Written by Geoff Johns
Art by Andy Kubert, Sandra Hope, Jesse Delperdang, and Alex Sinclair
Everything changes here.
Seriously, everything changes here, in case you’ve been under a rock and don’t know. This is the epic end of Flashpoint, and the segue to the new DC Universe. There’s action, drama, questions, answers, and even some real and true emotion. It’s the finale to a series that has been as plagued by bad pacing as it has benefited from having some of the best epic super hero art in years. Seriously, the book has been a mismatch from issue to issue with highs and lows that really depended more on your personal tastes than anything else. Me personally? I’ve enjoyed it despite the bad pacing, but I know that many haven’t. This issue, however, is almost a league in and of itself compared to the rest of the series due simply to the nature of what it is. The bridge from old to new makes this a pivotal issue in DC’s modern history, but it makes this an interesting issue to look at. I mean, do you review it as the last issue of Flashpoint or as the segue to the future?
Anyway, enough rambling, let’s get to the actual content of the issue!
The issue picks up immediately on the hills of the last issue, with Zoom entering the fray to hand Barry’s ass to him and explain pretty much everything. In the first few pages you find out how Flashpoint happened, who was responsible, what moment in time changed everything, and all of the little side effects. All this plot we’ve been wondering about since the start is just fed to us immediately to get it out of the way, and that isn’t a bad thing. The villain should monologue before smacking the crap out of a hero further, especially when your villain is the Reverse Flash. Everything kind of fits that theme that they’ve given him, and there’s a lot of swerves thrown at the reader. Most of them pretty good, and I especially liked what happens to Thawne as I did not see it coming.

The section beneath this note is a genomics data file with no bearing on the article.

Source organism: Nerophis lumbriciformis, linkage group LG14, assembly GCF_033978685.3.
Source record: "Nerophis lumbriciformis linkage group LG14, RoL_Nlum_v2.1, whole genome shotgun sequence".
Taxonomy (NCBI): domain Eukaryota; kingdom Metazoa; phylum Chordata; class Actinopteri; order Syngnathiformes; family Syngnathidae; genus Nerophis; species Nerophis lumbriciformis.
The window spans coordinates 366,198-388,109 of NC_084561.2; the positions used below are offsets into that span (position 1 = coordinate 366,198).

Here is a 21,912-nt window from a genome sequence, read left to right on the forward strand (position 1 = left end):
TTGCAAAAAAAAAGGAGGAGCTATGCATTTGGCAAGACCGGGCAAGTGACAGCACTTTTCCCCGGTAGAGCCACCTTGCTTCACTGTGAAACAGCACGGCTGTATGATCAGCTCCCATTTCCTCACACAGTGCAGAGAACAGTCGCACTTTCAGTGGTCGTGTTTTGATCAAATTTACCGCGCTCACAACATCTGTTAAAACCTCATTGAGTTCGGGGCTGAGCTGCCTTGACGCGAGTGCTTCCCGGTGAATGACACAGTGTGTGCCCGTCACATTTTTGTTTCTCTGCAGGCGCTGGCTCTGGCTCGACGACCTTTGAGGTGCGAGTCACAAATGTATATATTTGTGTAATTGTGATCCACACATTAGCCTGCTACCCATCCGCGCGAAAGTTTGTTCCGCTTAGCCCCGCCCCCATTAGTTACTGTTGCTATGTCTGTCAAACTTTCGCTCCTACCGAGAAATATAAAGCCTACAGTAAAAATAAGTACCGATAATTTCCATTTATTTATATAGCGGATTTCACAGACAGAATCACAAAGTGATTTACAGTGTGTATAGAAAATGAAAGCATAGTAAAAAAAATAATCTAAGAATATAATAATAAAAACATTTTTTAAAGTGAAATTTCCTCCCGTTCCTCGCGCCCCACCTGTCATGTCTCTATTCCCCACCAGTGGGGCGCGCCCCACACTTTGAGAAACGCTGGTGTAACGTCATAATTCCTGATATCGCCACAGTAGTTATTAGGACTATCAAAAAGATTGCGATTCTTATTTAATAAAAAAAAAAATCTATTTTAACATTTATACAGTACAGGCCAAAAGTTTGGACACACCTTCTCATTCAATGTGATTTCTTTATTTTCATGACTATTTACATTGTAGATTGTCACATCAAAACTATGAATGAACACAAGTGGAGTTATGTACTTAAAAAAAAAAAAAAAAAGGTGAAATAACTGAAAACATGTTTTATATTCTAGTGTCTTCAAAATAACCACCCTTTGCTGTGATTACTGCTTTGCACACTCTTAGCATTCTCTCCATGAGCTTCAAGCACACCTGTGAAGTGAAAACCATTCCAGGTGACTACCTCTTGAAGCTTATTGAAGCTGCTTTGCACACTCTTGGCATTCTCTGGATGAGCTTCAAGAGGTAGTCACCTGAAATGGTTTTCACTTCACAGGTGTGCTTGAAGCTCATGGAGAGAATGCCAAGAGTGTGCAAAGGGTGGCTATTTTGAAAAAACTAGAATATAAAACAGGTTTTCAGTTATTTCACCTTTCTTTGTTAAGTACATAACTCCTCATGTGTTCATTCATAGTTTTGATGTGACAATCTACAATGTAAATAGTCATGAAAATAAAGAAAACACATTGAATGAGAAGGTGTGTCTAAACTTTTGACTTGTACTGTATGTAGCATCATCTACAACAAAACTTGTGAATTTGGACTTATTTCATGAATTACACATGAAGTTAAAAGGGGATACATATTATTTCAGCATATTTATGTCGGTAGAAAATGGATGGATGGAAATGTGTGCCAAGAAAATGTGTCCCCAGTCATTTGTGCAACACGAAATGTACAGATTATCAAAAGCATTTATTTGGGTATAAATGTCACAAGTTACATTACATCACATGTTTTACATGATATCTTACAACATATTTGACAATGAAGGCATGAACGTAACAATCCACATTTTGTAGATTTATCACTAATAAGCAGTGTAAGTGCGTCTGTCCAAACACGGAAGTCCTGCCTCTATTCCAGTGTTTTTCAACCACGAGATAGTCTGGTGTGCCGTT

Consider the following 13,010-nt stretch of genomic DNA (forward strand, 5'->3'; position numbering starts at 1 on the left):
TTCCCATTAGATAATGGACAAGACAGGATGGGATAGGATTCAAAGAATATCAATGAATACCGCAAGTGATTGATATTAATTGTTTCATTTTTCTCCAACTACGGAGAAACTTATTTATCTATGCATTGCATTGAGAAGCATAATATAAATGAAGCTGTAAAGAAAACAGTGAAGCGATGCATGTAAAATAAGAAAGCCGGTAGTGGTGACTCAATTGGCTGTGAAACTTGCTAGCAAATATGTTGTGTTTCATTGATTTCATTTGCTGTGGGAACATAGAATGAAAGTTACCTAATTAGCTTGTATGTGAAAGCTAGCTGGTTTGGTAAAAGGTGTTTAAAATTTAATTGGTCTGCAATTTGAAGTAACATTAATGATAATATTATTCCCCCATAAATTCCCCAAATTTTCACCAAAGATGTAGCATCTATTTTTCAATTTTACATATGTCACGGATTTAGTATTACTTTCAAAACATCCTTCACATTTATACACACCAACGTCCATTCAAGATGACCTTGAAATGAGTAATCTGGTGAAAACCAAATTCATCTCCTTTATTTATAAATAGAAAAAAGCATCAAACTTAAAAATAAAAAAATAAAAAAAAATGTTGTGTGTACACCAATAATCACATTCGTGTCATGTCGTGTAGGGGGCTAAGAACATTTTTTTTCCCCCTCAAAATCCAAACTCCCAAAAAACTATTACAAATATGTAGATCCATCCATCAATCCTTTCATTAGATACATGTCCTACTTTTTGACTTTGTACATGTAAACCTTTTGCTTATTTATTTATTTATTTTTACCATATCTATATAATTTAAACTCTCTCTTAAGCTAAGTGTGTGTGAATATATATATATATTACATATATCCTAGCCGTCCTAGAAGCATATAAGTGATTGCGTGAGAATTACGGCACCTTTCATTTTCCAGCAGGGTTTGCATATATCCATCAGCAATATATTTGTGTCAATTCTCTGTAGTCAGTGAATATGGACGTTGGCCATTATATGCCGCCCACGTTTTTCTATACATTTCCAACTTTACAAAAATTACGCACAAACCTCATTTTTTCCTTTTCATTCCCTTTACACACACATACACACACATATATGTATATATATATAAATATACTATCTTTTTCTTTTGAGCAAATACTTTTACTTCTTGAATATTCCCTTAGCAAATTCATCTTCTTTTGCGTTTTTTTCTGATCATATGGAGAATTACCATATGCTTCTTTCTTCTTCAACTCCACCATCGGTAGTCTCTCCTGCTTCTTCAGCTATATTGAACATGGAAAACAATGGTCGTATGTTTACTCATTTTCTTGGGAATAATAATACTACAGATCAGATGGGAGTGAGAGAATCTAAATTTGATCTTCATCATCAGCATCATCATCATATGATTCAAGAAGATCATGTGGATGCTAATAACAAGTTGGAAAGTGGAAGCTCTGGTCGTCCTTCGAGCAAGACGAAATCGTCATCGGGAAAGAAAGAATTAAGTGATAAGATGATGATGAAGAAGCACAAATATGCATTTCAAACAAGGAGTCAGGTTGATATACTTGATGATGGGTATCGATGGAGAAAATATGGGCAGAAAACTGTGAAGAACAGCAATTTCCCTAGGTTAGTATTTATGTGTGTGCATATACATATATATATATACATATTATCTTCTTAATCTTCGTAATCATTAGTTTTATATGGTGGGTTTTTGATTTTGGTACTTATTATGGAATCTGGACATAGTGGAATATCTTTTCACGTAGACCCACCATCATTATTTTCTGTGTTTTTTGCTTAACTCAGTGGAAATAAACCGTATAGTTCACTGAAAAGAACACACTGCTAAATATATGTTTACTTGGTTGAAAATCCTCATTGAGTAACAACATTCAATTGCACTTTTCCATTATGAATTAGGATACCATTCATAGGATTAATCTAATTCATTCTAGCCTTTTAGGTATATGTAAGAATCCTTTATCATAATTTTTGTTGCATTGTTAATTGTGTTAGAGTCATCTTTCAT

The Amazon/Atlantis war also continues in this issue, but it’s almost a passing moment. A few pages of focus, a few in the background of other events taking place, but some cool moments figure in anyway. Enchantress is with the Amazons now and after helping to bring down Captain Thunder last issue, she spends this issue happily slaughtering anyone who fights for the other side. The Resistance shows up in full force, even The Outsider is there, and it makes for a cool splash page, but it also winds up being utterly unimportant. The war itself gets that feeling, as there are quite a few cool moments, but you never get the sense that the outcome of it matters. It’s just the end of our buddy story with Barry and Thomas Wayne, which has been the crux of this series. The Flash/Batman dynamic is well handled here, and rightfully it’s Thomas who has to tell Barry when the time comes that he needs to stop trying to save this world and go fix the timeline. Everything this Batman has done since meeting the Flash has been in the interest of sacrificing himself to bring back his son, and knowing that he obviously wasn’t going to be seen past this issue, it was nice for his character arc to be able to come first circle. He has faith in Barry Allen.